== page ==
Thursday, April 14, 2011

The write time

I've never one to pass up a good pun. . . or a bad one for that matter. Sometimes they're actually pretty funny. Most of the time, I just embarrass my kids. It's what Dad's do best.

However, that isn't the subject of this blog. It's about finding time to write.

On the subject of time, my wife once made the observation that as kids, like when you are 4, it seems  like it takes forever for Christmas to come. And when you are older, it seems like you just took down the decorations when it's time to put them back up again.


Well, it's simple math, really.  When you're 4, a year is 1/4th of your life. When you are 40, a year is a much smaller fraction (do I really have to type 1/40th? Well, I guess I did). The point being, the older you get, the more time seems to speed by.

It took me a good five years to write The Hidden Sun. It took about four years for me to write The Waxing Moon. My goal for my third book? One year. Like anything, you get better at it. But that's not enough.

You need to make it a priority.

There are any number of things fighting for your time. Work, kids, spouse, church, sleep (what's that?) school, friends, entertainment, girlfriend or boyfriend (hopefully not if you have a spouse) and so on.

So, what do I do? Granted, this is what works for me. It may or may not work for you. After I get the original spark for an idea for a story (which is a whole other blog), I'll daydream about it. During lunch, as I'm falling asleep, while I'm taking a shower, or when my wife is talking to me (I'm kidding about the last one. . . or am I?) Quick side note: there is a great book about a father who had triplets. It's called, "I sleep at red lights". It's basically the same concept.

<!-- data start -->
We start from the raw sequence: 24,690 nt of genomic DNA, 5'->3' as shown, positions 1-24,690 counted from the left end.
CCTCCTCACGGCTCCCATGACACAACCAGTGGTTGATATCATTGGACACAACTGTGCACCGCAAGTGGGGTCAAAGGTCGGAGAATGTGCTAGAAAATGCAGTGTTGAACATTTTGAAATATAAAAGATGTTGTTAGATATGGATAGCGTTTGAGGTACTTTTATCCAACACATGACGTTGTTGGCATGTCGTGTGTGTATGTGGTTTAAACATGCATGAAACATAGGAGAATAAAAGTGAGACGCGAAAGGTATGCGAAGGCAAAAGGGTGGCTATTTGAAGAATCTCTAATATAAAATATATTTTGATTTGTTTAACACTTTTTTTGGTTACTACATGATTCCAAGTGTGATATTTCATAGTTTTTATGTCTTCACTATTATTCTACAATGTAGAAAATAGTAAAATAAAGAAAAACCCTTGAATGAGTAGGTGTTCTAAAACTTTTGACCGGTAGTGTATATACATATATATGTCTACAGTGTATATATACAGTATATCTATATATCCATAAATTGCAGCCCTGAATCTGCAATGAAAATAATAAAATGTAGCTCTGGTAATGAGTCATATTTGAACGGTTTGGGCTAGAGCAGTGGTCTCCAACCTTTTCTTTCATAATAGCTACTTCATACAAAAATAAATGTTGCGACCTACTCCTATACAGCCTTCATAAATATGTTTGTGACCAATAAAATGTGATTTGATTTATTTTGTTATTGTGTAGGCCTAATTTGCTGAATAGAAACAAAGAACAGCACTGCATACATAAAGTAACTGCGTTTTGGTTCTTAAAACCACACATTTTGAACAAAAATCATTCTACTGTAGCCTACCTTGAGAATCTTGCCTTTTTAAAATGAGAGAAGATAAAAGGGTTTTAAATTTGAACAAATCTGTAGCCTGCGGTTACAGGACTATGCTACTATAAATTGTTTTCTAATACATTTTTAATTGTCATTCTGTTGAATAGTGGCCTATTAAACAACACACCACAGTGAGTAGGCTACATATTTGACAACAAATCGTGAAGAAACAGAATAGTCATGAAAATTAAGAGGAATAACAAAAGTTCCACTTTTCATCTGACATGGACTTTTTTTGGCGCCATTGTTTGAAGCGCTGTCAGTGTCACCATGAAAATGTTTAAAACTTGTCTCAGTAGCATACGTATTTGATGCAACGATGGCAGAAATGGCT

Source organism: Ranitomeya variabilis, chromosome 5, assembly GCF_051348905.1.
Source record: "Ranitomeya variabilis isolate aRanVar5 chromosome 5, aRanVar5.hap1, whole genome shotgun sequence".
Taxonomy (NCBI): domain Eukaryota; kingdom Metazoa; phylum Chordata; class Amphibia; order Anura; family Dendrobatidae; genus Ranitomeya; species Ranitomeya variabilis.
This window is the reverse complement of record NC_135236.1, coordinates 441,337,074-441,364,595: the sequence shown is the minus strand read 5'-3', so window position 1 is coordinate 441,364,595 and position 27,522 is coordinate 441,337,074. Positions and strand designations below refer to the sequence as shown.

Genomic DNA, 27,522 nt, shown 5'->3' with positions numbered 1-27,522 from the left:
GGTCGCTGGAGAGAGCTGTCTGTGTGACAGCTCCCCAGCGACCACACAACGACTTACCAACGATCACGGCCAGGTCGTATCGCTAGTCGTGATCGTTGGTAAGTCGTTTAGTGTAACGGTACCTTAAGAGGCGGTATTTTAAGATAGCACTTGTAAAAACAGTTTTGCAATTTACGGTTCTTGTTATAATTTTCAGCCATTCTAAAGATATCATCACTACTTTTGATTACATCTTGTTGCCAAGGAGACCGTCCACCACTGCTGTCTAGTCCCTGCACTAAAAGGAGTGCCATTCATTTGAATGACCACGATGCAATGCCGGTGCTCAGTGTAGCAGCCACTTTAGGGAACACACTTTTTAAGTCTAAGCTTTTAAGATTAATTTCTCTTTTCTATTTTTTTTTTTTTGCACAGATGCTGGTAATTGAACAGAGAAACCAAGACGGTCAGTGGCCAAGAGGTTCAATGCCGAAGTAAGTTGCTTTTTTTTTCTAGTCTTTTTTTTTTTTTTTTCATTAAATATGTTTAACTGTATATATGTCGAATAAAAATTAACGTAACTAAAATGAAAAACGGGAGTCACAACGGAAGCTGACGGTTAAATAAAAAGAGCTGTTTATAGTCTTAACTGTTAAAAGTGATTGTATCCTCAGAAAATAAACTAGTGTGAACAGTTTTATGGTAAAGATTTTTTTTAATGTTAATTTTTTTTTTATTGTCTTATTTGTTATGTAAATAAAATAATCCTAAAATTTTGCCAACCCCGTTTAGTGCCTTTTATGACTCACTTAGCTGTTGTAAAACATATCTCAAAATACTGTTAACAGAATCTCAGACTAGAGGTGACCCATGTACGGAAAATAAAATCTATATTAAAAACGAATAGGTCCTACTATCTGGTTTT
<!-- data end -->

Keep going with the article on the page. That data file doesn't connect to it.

Before I even start to put words to paper, I'll have a general idea of the characters, the scene and what is going to happen.

And then the magic begins.

As I'm writing, the characters and setting help the story come alive. Things generally follow what I thought about, but I leave enough wiggle room that things can unfold as they saw fit. It's hard to describe it more than that.

In order to let this magic happen, I go to my man cave (hence why I'm proud to be part of this blog) where I can work in the quiet without distractions. To get in the mood, I'll often listen to music before I write that helps set the tone. Example: Mont St. Michel by Mike Oldfield is great music to set the mood to write about medieval times.

This usually happens after the kids go to bed, or on a day off from work when the kids are in school. (See a trend here? Family first! It's about priorities!)

In the end, it is really finding a time when you can write and not be disturbed. Sometimes the magic isn't there when I've set time to write. Sometimes the magic is there, but I have too many hands on my time. Regardless, as with anything in life, when you make it a priority, amazing things can, and do, happen.  

1 comment:

  1. I'm a big day dreamer too. I agree that day dreaming, thinking, reflecting is an excellent way to get yourself ready to write.